A Brief History of Rage, Murder and Rebellion

It's not easy to stare this country square in the face and bear witness to the pandemic of horror, misery and rape-the-fields viciousness that abounds. I can do it at the most for 10 minutes at a time... and then find myself drifting back to my Comfortable Place. It's far harder to sit down and write about what's really going on in America; there are entire publications -- like Newsweek or New York Magazine -- that give every sign of making it editorial policy to scour each article and delete any hint of reference to the scales on our dark underbelly.

So it's a fairly powerful event to find a decent-sized book that does nothing but articulate a series of truths about the American Life you've hardly read about or spoken about, but just simply felt.

Mark Ames' "Going Postal: Rage, Murder, and Rebellion -- From Reagan's Workplaces to Clinton's Columbine and Beyond" (Soft Skull, 2005) is such a book.

Ames takes a systematic look at the scores of rage killings in our public schools and workplaces that have taken place over the past 25 years. He claims that instead of being the work of psychopaths, they were carried out by ordinary people who had suffered repeated humiliation, bullying and inhumane conditions that find their origins in the "Reagan Revolution." Looking through a carefully researched historical lens, Ames recasts these rage killings as failed slave rebellions.

Mark Ames lives in a kind of self-imposed exile, editing an expat English alt-weekly in Moscow (The eXile) where he regularly writes about the culture, politics and society of a country he could not live in. It's his simultaneous distance from life in America and deep familiarity with it that makes his book such a chilling read.

AlterNet contacted Ames in Moscow to talk about his book and what he sees as the underlying cause of the "Going Postal" phenomenon.

What got you interested in American rage murders? Did you have an inkling about what their underlying cause might be before you started piecing together the articles and background stories about them?

Columbine. I had just flown home from Moscow to visit a friend who was dying of cancer when Columbine happened, and my first, unmediated reaction to the news was something between sympathy and awe. Officially everyone was horrified, but a lot of friends I talked to, ranging from artists to yuppies, told me they had the same reaction, that Dylan Klebold and Eric Harris were like heroes, and we were all surprised it didn't happen sooner. So I started to ask myself why I had this sympathy, why it was so widespread (and sympathy for the killers is incredibly common, just highly censored), and that led me to look at the larger phenomenon of rage murders.

On my next visit there was a massacre at Xerox in Honolulu. At the time I was trying to cover the start of the 2000 Democratic presidential nomination campaign, and I felt overwhelmed by the intolerable insanity of the culture, and that feeling of being crushed, and then I remembered, "This is why I left the US for Russia in the first place." That was when I finally linked the two, workplace and school rage murders. These weren't the works of psychopaths -- they were people fighting against something intolerable that many of us know is there, but hasn't been named yet. There isn't a Marx to give a name to post-Reagan middle-class pain. How do you fight against something horrible, oppressive, and debilitating before it even has a name? Especially when everyone, especially middle-class people, sneer at it and refuse to believe it's valid.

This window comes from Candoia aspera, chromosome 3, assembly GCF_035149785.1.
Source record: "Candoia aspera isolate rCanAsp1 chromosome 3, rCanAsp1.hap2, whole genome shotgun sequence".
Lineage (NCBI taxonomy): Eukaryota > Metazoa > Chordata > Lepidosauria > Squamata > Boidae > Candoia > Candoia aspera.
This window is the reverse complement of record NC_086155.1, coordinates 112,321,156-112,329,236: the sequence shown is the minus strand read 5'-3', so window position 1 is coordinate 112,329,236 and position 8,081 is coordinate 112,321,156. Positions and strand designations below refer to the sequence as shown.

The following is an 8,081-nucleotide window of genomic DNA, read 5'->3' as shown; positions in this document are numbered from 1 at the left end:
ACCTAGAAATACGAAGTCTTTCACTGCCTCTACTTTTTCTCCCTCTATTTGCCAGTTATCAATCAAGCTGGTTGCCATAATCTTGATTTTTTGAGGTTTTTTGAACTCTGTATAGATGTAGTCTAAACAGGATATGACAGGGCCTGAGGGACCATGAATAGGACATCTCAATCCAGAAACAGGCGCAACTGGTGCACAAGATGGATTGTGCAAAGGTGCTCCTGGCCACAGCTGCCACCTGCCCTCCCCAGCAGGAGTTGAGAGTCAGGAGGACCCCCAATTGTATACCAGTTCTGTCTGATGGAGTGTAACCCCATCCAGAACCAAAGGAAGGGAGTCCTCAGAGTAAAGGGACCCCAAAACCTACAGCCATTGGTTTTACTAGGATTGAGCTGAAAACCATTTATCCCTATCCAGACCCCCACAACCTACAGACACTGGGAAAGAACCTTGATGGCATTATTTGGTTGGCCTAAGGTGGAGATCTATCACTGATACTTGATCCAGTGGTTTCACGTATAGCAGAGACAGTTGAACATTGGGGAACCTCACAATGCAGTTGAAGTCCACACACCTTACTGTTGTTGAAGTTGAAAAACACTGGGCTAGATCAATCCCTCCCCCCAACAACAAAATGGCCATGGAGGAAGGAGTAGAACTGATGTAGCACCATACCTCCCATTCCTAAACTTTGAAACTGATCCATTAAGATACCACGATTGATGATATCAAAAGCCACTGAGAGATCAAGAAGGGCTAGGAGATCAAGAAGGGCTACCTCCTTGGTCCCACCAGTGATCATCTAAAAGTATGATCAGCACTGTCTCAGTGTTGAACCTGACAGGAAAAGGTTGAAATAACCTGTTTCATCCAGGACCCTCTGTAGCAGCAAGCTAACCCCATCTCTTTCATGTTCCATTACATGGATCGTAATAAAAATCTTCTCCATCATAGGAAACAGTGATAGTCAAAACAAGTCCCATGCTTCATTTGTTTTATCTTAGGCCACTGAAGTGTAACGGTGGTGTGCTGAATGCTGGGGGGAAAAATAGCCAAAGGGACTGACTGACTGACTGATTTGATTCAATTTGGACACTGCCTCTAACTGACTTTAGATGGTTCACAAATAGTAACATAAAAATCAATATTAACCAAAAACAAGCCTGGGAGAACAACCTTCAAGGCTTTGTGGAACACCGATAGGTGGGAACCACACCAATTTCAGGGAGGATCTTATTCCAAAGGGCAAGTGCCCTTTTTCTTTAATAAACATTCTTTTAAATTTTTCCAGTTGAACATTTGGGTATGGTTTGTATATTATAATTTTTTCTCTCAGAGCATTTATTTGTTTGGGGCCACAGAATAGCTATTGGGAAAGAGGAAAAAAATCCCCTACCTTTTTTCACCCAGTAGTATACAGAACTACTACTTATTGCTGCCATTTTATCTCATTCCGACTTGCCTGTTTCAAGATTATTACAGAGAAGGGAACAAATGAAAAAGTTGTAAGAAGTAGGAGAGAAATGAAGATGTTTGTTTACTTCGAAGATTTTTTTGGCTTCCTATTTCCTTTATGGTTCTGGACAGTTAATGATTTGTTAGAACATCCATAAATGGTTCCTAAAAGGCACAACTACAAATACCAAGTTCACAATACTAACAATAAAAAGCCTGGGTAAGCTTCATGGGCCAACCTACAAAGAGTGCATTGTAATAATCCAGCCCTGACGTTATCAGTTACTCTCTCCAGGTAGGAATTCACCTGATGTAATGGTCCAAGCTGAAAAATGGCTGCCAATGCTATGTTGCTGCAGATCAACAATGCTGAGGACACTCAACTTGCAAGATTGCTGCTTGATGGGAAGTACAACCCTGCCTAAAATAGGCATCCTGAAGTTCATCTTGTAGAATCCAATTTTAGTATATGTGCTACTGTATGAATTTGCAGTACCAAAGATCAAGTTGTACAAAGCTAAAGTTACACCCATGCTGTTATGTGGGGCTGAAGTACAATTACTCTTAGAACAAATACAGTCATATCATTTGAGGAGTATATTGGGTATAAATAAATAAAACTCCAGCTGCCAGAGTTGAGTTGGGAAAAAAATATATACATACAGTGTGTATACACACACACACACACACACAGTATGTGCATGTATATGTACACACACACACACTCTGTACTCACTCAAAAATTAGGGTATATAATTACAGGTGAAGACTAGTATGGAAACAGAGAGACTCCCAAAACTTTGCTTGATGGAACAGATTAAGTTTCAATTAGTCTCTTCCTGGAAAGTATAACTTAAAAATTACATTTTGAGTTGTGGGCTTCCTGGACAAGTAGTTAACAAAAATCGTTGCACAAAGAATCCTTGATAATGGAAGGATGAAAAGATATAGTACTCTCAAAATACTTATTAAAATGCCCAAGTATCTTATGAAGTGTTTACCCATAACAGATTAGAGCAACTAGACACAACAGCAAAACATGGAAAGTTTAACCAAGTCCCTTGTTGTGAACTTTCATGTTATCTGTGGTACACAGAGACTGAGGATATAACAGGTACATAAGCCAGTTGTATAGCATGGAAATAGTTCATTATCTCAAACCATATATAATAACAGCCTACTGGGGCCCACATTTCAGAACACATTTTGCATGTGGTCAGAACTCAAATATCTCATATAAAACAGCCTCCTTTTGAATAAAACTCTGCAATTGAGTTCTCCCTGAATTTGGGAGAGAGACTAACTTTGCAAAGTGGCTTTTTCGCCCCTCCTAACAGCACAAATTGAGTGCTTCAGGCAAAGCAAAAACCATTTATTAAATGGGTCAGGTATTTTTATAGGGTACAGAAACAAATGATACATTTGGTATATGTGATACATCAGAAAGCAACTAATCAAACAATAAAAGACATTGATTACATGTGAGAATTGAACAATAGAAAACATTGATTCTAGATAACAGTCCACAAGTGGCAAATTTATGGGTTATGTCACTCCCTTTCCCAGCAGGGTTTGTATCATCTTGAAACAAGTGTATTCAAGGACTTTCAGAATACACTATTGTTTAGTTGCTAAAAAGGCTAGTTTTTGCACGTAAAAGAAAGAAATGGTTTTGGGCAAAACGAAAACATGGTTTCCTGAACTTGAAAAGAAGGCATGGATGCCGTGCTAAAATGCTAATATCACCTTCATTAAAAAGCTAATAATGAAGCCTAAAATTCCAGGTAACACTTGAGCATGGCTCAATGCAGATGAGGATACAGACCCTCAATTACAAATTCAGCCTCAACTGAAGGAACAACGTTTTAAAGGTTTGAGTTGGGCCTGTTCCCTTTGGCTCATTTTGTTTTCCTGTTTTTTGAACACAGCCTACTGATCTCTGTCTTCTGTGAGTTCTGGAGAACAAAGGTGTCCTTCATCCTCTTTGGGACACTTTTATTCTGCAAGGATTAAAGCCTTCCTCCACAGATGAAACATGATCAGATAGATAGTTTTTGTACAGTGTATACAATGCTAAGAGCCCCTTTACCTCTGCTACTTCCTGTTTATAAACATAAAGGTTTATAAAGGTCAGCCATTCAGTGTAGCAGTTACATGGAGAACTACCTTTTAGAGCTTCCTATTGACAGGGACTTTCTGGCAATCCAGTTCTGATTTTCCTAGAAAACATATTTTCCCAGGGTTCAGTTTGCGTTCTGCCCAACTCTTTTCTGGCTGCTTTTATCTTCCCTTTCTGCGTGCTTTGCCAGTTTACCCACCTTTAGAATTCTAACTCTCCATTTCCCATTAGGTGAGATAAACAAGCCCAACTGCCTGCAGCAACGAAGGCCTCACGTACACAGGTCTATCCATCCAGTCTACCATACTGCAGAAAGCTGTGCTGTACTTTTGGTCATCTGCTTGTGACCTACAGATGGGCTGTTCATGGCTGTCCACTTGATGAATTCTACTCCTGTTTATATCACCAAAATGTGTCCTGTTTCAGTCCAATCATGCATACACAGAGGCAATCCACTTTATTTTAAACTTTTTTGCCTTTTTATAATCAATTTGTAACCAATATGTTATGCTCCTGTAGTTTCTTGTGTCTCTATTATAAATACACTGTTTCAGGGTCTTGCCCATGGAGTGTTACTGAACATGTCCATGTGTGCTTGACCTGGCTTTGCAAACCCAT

When you're too deep in the culture, you start to think that the most horrible/mundane aspects are normal and just the way things are. When you're outside of it for awhile, it's a little easier to see the insanity and brutality for what it is.

Your thesis that these rage murders are effectively failed slave rebellions takes you back in your book to consider in some depth the circumstances of slave rebellions in the antebellum South. At what point did the parallels start to dawn on you?

I really started with the idea that in every age, there is some awful oppression that is not yet recognized and therefore doesn't exist, but later seems horribly obvious. This became clear to me working in Moscow in the '90s. No one in the "liberal" Western press corps, academia, world financial aid organizations or Clinton Administration had a shred of sympathy for the millions of Russians suffering from so-called "privatization" programs that we rammed down their throats. Literally millions of Russians went to their graves early in the '90s, yet many respectable Westerners openly said that the old generation would "have to die off" before the proper mindset set in to allow full Westernization in Russia.